The connection of education with new technology should be empowered because of the multiple benefits it could bring to the classroom. This relation has quickly evolved throughout the years, especially in the use of it inside the classroom. Technology has been introduced gradually in education. First came ICT (Information and Communication Technologies), when technology was a source of information. Then, TLK (Technology for Learning and Knowledge) appeared to emphasize the use of technology as an instrument of learning. Nevertheless, apart from using technology for didactic purposes, it should be applied in other educational areas of study as well.

This paper attempts to examine the effectiveness that the introduction of geolocation devices could provide to outdoor activities and field trips. Interaction with the real context plays a vital role in students’ learning process. While some of them are able to get involved in such activities, some others might not because of the responsibilities and work it entails. Hence, depending on the school, children can benefit more from this kind of experiences. To date, the problem has received scarce attention in the research literature and the incorporation of technology has not been considered to ameliorate the situation.


Geolocation is a term quite new in society and in some countries even more than others. Although it is hard to find a dictionary where Geolocation is defined, the Internet is quicker in being updated and we have other sources to find a definition. The Oxford Lexico (2019, parr.  1) states that geolocation is “the process or technique of finding the exact location of a person or device using the internet”. Meanwhile, the acronym GPS does appear in the dictionary as a system which allows knowing the position of an object due to the reception of signals sent out by satellites. This is curious considering that GPS is just an instrument within the theoretical concept of geolocation (Beltrán López, 2015).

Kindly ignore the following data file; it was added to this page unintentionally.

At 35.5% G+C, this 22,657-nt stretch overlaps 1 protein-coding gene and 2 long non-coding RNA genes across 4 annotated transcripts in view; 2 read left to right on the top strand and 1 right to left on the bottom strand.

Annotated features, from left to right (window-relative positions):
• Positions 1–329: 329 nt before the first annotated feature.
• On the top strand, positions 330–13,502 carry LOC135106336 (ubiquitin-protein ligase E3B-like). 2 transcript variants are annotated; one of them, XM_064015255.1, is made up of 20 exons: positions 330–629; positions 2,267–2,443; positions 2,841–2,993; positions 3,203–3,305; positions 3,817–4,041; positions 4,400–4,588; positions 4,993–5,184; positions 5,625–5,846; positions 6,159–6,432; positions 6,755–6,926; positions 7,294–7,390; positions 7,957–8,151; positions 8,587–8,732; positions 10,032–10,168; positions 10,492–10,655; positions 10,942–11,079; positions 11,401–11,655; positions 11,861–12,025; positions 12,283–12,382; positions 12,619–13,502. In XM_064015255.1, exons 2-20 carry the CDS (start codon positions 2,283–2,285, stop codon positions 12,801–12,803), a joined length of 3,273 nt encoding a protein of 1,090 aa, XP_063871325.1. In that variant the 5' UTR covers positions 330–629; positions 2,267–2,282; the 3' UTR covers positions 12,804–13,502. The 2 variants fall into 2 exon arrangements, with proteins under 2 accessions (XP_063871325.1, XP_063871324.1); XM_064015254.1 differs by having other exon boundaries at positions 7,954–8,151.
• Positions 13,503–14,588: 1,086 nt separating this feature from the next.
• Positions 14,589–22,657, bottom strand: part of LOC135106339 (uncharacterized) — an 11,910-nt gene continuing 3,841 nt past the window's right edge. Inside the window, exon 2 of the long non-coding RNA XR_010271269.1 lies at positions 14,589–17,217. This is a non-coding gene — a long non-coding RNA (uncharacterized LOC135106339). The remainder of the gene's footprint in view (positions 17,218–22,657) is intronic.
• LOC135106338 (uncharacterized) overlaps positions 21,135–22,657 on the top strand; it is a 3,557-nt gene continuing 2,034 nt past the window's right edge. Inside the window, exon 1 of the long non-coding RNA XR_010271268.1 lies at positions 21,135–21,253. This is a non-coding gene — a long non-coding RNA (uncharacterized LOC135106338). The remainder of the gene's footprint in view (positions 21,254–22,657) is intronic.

The different positioning systems that exist must be analyzed to, later on, precise which one would be the most adequate for education. Drawing from Rodríguez Aguado (2011), the positioning systems existing nowadays are:

Location through satellites. Uses satellites to create satellites networks like GPS (Global Positioning System) that receive information of the time that last satellites’ signals need to reach the object.

Location through mobile phone network. It uses the same process followed with satellites but with BTS (Base Transceiver Station) allowing wireless communication between a network and a user equipment.

Location through wireless networks. It is used when satellites’ signals have enough power to reach devices or BTS have enough prediction, Bluetooth, Wi-Fi and RFID (radio-frequency identification devices) technologies.

Location through IP address. the IP (Internet Protocol address) is used as a numerical label stored by Internet suppliers and assigned to all devices connected to a network.

It is obvious the broadness of the topic of geolocation and the multiple technologies that emerge from it. This technology has been a huge step in the evolution of society. However, it also comes with some critical issues that should be considered as it is in the case of privacy. People may have privacy concerns related to geographic tracking (Junglas & Spitzmuller, 2005; Kaasinen, 2003; Minch, 2004). However, it is remarkable that privacy concerns seem to diminish somehow in a student population regarding pop-out messages which they accept without previous checking (Olmsted-Hawala & Nichols, 2018). Universal Declaration on Human Rights (United Nations, 1948) article 12 states that “no one shall be subjected to arbitrary interference with his privacy, family, home or correspondence, nor to attacks upon his honor and reputation” (p.4). Thus, all people have the “right to the protection of the law against such interference or attacks” (p. 4 443). Years ago, any intrusion could be punished and so could now.

Privacy is linked to the obtainment, distribution and the non-authorized use of personal information (Wang et al., 1998, cited in Flavián & Guinalíu, 2006). It goes hand in hand with the perceived security that people have of believing that their personal information will not be manipulated (Flavián & Guinalíu, 2006), even though there is a possibility that people could access to the geolocation data collected. Therefore, worries can emerge because of personal information implied and people becoming more vulnerable, consequently. However, as it has been argued above, this would be a violation of the law and would be punished.